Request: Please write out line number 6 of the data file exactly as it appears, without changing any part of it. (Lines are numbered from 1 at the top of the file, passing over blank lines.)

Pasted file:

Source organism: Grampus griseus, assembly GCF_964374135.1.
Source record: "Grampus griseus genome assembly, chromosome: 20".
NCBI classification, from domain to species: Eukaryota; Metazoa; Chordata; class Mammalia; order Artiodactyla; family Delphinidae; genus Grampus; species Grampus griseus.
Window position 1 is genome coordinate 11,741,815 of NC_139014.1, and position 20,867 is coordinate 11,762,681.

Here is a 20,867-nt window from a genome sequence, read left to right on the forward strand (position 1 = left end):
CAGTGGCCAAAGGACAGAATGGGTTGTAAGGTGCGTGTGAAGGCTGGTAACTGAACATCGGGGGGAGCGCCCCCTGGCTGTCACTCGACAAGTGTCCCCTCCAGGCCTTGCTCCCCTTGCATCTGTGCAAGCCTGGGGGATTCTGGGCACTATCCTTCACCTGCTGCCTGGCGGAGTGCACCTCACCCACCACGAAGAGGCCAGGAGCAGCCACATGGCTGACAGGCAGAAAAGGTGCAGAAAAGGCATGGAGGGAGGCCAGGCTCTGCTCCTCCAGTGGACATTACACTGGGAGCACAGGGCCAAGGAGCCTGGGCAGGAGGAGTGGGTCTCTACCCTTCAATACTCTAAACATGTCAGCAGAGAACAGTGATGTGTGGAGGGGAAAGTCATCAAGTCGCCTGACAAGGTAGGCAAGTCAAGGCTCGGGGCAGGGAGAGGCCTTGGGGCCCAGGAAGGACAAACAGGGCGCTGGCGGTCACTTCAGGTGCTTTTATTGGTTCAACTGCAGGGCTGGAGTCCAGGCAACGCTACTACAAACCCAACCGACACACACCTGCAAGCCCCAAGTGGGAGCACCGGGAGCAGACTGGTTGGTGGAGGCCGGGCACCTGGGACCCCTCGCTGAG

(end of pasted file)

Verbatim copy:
CAGTGGCCAAAGGACAGAATGGGTTGTAAGGTGCGTGTGAAGGCTGGTAACTGAACATCGGGGGGAGCGCCCCCTGGCTGTCACTCGACAAGTGTCCCCTCCAGGCCTTGCTCCCCTTGCATCTGTGCAAGCCTGGGGGATTCTGGGCACTATCCTTCACCTGCTGCCTGGCGGAGTGCACCTCACCCACCACGAAGAGGCCAGGAGCAGCCACATGGCTGACAGGCAGAAAAGGTGCAGAAAAGGCATGGAGGGAGGCCAGGCTCTGCTCCTCCAGTGGACATTACACTGGGAGCACAGGGCCAAGGAGCCTGGGCAGGAGGAGTGGGTCTCTACCCTTCAATACTCTAAACATGTCAGCAGAGAACAGTGATGTGTGGAGGGGAAAGTCATCAAGTCGCCTGACAAGGTAGGCAAGTCAAGGCTCGGGGCAGGGAGAGGCCTTGGGGCCCAGGAAGGACAAACAGGGCGCTGGCGGTCACTTCAGGTGCTTTTATTGGTTCAACTGCAGGGCTGGAGTCCAGGCAACGCTACTACAAACCCAACCGACACACACCTGCAAGCCCCAAGTGGGAGCACCGGGAGCAGACTGGTTGGTGGAGGCCGGGCACCTGGGACCCCTCGCTGAG